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Strings in JavaScript are immutable. Across the web and here on Stack Overflow as well, I came across the Array approach to concatenate strings:

var a = []; 

a.push(arg1,arg,2....);
console.log(a.join(''));

I know that this approach is better than the simple

console.log(arg1 + arg2 +.....);

for reasons of skipping creating intermediate objects but how does it fair better against :

arg1.concat(arg2,arg3.....);
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I would argue that definition of "better" is wrong :-/ –  user166390 Apr 24 '10 at 6:35
    
If you already looked at stackoverflow.com/questions/51185/…, how can you assume that calling Array.join is always better? There are a bunch of tests on that post that prove that it's faster in IE, and FF. For WebKit, stick to concatenation. –  Juan Mendes Jun 29 '11 at 18:37

2 Answers 2

up vote 3 down vote accepted

For what it may count, I tried the following test:

var stringA = 'someStringA';
var stringB = 'someStringB';
var stringC = 'someStringC';

var arr = [];
arr.push(stringA);
arr.push(stringB);
arr.push(stringC);

// Testing the concat method
i = 0;
console.time('10k concat');
while (i < 10000) {
    stringA.concat(stringB, stringC);
    i++;
}
console.timeEnd('10k concat');

// Testing the join method
i = 0;
console.time('10k join');
while (i < 10000) {
    arr.join(''); 
    i++;
}
console.timeEnd('10k join');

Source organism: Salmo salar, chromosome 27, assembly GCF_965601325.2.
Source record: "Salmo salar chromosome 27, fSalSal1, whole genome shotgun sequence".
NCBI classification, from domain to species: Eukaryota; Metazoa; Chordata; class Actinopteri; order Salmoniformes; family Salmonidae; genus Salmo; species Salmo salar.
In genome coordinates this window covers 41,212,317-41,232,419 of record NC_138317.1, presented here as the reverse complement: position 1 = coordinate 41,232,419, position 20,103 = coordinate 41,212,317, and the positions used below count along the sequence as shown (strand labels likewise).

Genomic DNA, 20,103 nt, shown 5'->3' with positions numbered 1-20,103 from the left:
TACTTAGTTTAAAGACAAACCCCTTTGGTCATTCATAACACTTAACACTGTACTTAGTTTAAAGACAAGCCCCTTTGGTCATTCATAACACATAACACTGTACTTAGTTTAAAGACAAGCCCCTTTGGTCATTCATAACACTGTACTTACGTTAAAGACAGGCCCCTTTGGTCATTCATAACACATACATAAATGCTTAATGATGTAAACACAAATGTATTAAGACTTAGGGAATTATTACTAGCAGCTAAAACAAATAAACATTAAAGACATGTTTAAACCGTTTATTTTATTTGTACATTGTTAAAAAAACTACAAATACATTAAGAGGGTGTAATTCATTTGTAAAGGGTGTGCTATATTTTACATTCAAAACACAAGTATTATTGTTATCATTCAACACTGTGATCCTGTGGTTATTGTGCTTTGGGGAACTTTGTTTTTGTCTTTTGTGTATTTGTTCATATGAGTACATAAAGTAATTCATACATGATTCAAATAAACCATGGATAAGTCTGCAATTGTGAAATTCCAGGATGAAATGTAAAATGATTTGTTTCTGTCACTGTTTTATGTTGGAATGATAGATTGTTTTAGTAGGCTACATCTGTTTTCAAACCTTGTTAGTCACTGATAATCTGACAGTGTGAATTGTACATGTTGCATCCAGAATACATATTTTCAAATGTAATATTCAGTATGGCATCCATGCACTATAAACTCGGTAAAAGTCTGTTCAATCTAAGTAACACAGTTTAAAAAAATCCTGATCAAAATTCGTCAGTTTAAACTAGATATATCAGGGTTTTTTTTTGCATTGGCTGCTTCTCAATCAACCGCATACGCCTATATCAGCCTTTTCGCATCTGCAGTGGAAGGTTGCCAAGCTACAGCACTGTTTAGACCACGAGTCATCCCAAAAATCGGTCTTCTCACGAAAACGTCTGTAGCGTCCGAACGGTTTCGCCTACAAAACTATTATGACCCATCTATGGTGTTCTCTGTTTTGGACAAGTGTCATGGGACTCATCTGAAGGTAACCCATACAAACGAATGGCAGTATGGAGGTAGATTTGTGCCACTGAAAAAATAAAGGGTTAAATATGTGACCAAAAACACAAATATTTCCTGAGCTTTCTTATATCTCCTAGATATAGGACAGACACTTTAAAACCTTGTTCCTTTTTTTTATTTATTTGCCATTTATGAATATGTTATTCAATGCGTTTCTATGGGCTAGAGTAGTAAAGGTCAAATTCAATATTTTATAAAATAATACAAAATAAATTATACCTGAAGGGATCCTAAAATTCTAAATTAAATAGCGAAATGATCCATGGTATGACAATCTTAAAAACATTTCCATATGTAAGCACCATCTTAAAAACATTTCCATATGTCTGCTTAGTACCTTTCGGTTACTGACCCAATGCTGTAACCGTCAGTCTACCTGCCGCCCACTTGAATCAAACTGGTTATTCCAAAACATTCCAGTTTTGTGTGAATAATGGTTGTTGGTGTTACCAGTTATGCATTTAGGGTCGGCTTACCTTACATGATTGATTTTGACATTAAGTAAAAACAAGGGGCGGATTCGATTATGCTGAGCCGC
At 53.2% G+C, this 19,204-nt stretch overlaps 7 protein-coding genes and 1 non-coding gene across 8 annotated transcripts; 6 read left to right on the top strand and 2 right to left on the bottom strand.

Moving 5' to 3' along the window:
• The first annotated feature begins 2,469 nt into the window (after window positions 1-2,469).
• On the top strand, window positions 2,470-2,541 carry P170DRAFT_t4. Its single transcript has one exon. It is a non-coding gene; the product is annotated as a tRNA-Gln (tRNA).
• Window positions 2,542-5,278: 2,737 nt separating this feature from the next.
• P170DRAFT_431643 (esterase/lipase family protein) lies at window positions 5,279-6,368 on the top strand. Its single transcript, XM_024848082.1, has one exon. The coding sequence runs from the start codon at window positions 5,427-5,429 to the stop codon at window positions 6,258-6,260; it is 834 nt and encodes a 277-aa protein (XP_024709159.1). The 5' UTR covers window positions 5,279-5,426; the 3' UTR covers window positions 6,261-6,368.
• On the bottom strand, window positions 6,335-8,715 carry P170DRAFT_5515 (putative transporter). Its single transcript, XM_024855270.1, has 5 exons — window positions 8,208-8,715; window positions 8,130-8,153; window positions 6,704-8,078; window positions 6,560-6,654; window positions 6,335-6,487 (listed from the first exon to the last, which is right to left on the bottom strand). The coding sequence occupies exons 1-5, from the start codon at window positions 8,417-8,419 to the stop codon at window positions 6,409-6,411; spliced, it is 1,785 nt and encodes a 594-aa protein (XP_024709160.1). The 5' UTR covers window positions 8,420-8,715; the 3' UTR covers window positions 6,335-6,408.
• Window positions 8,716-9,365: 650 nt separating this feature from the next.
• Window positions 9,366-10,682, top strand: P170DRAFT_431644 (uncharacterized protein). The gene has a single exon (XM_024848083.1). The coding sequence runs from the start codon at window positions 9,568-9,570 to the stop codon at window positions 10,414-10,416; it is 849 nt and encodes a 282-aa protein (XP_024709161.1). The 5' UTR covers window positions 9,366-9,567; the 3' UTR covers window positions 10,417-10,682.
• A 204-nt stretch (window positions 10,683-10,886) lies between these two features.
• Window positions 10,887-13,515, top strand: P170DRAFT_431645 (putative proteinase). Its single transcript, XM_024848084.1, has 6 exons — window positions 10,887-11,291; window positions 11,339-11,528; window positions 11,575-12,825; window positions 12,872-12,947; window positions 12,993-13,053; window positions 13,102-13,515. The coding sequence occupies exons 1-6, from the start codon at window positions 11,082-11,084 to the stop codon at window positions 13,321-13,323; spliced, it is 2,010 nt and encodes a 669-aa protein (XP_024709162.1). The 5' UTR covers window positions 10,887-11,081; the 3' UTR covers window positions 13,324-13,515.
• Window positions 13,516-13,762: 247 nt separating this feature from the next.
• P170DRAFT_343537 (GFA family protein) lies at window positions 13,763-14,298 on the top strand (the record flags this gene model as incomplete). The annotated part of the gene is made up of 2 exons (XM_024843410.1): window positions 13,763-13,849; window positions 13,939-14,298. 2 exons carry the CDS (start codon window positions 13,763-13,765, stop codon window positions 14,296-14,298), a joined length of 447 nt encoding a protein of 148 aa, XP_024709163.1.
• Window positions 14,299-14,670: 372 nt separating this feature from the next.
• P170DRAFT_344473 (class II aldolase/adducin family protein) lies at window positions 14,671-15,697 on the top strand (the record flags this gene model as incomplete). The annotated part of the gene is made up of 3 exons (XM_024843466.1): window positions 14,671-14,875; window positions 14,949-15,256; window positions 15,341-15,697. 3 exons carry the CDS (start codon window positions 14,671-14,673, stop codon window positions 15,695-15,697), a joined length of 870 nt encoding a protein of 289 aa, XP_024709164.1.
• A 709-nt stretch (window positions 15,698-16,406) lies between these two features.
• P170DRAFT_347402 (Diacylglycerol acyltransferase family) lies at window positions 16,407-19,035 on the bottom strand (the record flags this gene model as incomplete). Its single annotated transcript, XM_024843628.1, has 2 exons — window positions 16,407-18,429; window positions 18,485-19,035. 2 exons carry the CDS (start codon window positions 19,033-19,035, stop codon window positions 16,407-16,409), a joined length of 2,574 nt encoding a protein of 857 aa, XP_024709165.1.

Results in Firefox 3.6.3 on Mac OS X 10.6.2:

10k concat: 20ms
10k join: 15ms

10k concat: 20ms
10k join: 16ms

10k concat: 19ms
10k join: 15ms

Results in Chrome 5.0 on Mac OS X 10.6.2:

10k concat: 22ms
10k join: 14ms

10k concat: 20ms
10k join: 16ms

10k concat: 20ms
10k join: 16ms

UPDATE:

If we were to count the array creation in the join('') test, we would see a different story. Testing:

var stringA = 'someStringA';
var stringB = 'someStringB';
var stringC = 'someStringC';

// Testing the concat method
i = 0;
console.time('10k concat');
while (i < 10000) {
    stringA.concat(stringB, stringC);
    i++;
}
console.timeEnd('10k concat');

// Testing the join method
i = 0;
console.time('10k join');
while (i < 10000) {
    var arr = [];
    arr.push(stringA);
    arr.push(stringB);
    arr.push(stringC);
    arr.join(''); 
    i++;
}
console.timeEnd('10k join');

Results in Firefox 3.6.3 on Mac OS X 10.6.2:

10k concat: 20ms
10k join: 40ms

10k concat: 21ms
10k join: 40ms

10k concat: 20ms
10k join: 42ms

Results in Chrome 5.0 on Mac OS X 10.6.2:

10k concat: 20ms
10k join: 55ms

10k concat: 22ms
10k join: 60ms

10k concat: 19ms
10k join: 60ms
share|improve this answer
    
Shouldn't you count the array creation too as it wouldn't be needed when using concat only? Either way, for those 4ms in 10k concats I'd not use some weird array joining (in most cases). –  Wikser Apr 24 '10 at 6:01
    
@Wikser: Added that test as well. Now you have even more reasons to avoid weird joining :) –  Daniel Vassallo Apr 24 '10 at 6:06

Your question asserts that using an array .join is faster than plain string concatenation. The short answer is: only in IE is this true.

Other browsers have optimized the + operator such that using arrays or other methods is counter-productive.

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